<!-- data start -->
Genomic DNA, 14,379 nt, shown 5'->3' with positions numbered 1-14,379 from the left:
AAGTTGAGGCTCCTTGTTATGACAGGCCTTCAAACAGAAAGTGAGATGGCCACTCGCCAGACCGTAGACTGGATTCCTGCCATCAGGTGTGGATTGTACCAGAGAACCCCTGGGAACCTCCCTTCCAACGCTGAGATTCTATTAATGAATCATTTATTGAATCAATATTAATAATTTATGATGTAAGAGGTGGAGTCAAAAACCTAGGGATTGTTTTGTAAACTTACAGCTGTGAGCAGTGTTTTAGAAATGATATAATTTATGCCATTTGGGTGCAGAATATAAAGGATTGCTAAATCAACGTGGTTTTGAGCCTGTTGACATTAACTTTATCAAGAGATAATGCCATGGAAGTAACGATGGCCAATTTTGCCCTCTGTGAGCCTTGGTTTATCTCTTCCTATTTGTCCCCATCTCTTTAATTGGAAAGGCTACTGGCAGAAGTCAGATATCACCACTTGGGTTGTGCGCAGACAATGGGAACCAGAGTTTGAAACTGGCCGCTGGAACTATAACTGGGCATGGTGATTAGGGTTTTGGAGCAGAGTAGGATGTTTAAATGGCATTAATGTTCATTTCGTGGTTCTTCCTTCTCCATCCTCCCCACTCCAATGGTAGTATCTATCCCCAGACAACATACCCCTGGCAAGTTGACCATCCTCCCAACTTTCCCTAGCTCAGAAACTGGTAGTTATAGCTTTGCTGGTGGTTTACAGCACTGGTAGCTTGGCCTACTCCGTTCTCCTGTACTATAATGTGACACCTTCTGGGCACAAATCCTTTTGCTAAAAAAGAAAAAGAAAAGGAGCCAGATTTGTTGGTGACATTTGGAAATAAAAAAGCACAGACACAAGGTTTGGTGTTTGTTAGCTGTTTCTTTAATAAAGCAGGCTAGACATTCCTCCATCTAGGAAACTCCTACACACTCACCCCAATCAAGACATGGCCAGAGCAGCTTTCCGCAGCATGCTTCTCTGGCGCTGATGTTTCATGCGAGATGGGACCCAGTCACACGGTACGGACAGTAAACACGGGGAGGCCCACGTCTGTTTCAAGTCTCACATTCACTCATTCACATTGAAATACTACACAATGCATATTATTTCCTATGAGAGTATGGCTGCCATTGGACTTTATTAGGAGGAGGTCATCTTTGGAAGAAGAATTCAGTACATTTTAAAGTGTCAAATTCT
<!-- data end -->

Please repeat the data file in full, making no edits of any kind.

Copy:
Genomic DNA, 14,379 nt, shown 5'->3' with positions numbered 1-14,379 from the left:
AAGTTGAGGCTCCTTGTTATGACAGGCCTTCAAACAGAAAGTGAGATGGCCACTCGCCAGACCGTAGACTGGATTCCTGCCATCAGGTGTGGATTGTACCAGAGAACCCCTGGGAACCTCCCTTCCAACGCTGAGATTCTATTAATGAATCATTTATTGAATCAATATTAATAATTTATGATGTAAGAGGTGGAGTCAAAAACCTAGGGATTGTTTTGTAAACTTACAGCTGTGAGCAGTGTTTTAGAAATGATATAATTTATGCCATTTGGGTGCAGAATATAAAGGATTGCTAAATCAACGTGGTTTTGAGCCTGTTGACATTAACTTTATCAAGAGATAATGCCATGGAAGTAACGATGGCCAATTTTGCCCTCTGTGAGCCTTGGTTTATCTCTTCCTATTTGTCCCCATCTCTTTAATTGGAAAGGCTACTGGCAGAAGTCAGATATCACCACTTGGGTTGTGCGCAGACAATGGGAACCAGAGTTTGAAACTGGCCGCTGGAACTATAACTGGGCATGGTGATTAGGGTTTTGGAGCAGAGTAGGATGTTTAAATGGCATTAATGTTCATTTCGTGGTTCTTCCTTCTCCATCCTCCCCACTCCAATGGTAGTATCTATCCCCAGACAACATACCCCTGGCAAGTTGACCATCCTCCCAACTTTCCCTAGCTCAGAAACTGGTAGTTATAGCTTTGCTGGTGGTTTACAGCACTGGTAGCTTGGCCTACTCCGTTCTCCTGTACTATAATGTGACACCTTCTGGGCACAAATCCTTTTGCTAAAAAAGAAAAAGAAAAGGAGCCAGATTTGTTGGTGACATTTGGAAATAAAAAAGCACAGACACAAGGTTTGGTGTTTGTTAGCTGTTTCTTTAATAAAGCAGGCTAGACATTCCTCCATCTAGGAAACTCCTACACACTCACCCCAATCAAGACATGGCCAGAGCAGCTTTCCGCAGCATGCTTCTCTGGCGCTGATGTTTCATGCGAGATGGGACCCAGTCACACGGTACGGACAGTAAACACGGGGAGGCCCACGTCTGTTTCAAGTCTCACATTCACTCATTCACATTGAAATACTACACAATGCATATTATTTCCTATGAGAGTATGGCTGCCATTGGACTTTATTAGGAGGAGGTCATCTTTGGAAGAAGAATTCAGTACATTTTAAAGTGTCAAATTCT